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7th February 2017

Tangerine dream

Considering all the colours of the rainbow, it’s not often that orange stands out as a favourite. So how is it we come to love and favour one colour over another?

When the obligatory ice-breaker sessions begin during group interviews or in second semester’s introductory seminars, a favourite question offered to stimulate conversation is: what is your favourite colour? Many possess an unshakable assurance in their chosen shade: “Well, that would be a slightly purple lapis blue or maybe a malachite green — but not too turquoise!” However some may nervously deliberate over a specificity of colour, fearful perhaps that a particular shade will denote each and every personality trait, childhood trauma, or maybe even your deepest darkest secret.

In reality, our preference for favourite colours may simply arise from something as simple as happy childhood memories, a preferred colour to wear or an emotion evoked by a particular shade or hue. Mine certainly encompasses all three but when I state my favourite colour as orange, surprise or laughter often ensues, followed by the eternally hysterical question as to whether this arose from food shops at Fallowfield Sainsbury’s.

Flicking through family photo albums, the same features arise continuously from the pictures of me: a box fringe, chubby cheeks, and orange clothes. In my opinion both then and now, I won out with the lesser of two evils; my elder sister suffered her youth in yellow whilst I lucked out in the slightly sickly (but maybe one could argue iridescent) orange aesthetic. Let’s be honest though, when matching outfits are involved no one wins.

Orange and yellow may not be the most flattering of colours but who cares at the age of five? However as I grew up and became vaguely aware of my wardrobe, my preferred orange lost out to outfits styled around neon pink legwarmers, which eventually transformed into an all-black wardrobe. Since then, three years in Manchester converted my style into one with slightly more colour and I’d love to say greater maturity but that might be pushing it.

Whilst Barbie pink eclipsed my tween years and my teenage self came scarily close to Wednesday Addams’ outlook on outfits, these undoubtedly fell neatly into my mother’s favourite self-reassurance: “It’s just a phase.” I denied this vehemently during questionable style experimentations, especially around the time I begged my parents to redecorate my room in bubblegum pink. How could I possibly ever regret that decision? Yet still orange obstinately remained my favourite colour whilst other phases dissolved as quickly as they appeared.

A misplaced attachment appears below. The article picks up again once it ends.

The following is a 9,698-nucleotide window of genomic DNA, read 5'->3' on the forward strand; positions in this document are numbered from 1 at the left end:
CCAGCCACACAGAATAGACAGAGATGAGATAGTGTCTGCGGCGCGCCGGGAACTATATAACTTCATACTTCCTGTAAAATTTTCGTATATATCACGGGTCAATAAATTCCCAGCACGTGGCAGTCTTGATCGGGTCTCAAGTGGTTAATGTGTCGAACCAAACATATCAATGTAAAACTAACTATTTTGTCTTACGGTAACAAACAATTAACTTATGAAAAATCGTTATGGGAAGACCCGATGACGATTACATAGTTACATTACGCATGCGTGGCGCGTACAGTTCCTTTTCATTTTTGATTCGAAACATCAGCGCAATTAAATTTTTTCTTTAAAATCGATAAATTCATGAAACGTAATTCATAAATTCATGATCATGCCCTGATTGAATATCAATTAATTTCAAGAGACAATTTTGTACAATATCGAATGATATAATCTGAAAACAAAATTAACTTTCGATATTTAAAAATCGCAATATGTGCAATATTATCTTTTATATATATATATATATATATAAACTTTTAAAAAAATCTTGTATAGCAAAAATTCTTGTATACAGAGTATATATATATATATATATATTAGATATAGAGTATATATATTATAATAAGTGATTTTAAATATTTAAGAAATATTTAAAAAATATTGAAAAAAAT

My childhood undoubtedly honed my love for orange, including my first nail varnish from a princess magazine. Then there was my waterproof mac and matching hat, which boasted a radiant tangerine glow with white dots. Of course, my sister had the yellow version. I am now fortunate to say my taste has matured from the plastic sheen of crazy orange coats; I now assure people I prefer a sunset ambiance — evidently with maturity I adapted my justification to new levels of pretentiousness to oppose any haters.

One reoccurring look during my primary school days included an orange velvet dress, often styled by yours truly with yellow wellington boots, a multi-coloured felt pompom hat and pink sunglasses. My mother later told me I wore the dress every day for a year; she’d wash it every night as I refused to wear anything else. Evidently my stubborn streak was born with my love for orange…

Studies show that bright colours draw children’s attention for the energy and emotive responses they evoke. The ways in which we associate colours with different emotions or signifiers, like red represents danger or lust and green denotes envy or harmony, resounds with children who experience and grow through similar means. We are taught from a young age that the sky is blue, the sun is yellow, the red man means we cannot cross the road and any green food is healthy and therefore repugnant. I for one claimed an allergy to any green food at the age of seven. However even before the moment we denounce peas and beans as the bogey monster of nutrition, colours’ emotive powers have an effect before we can waddle, walk or talk.

Therefore the colours for which we show preference at a young age is likely to stay with us, even if those reasons change and alter as we experience more of the world around us. Whilst my wardrobe may not often imbue sunset hues (it’s not the easiest look to pull off after all), I remain drawn to my favourite childhood colour. It just goes to show that our childhood shapes us in many unexpected, subtle ways, even if those ways present shades of the most unsubtle nature.

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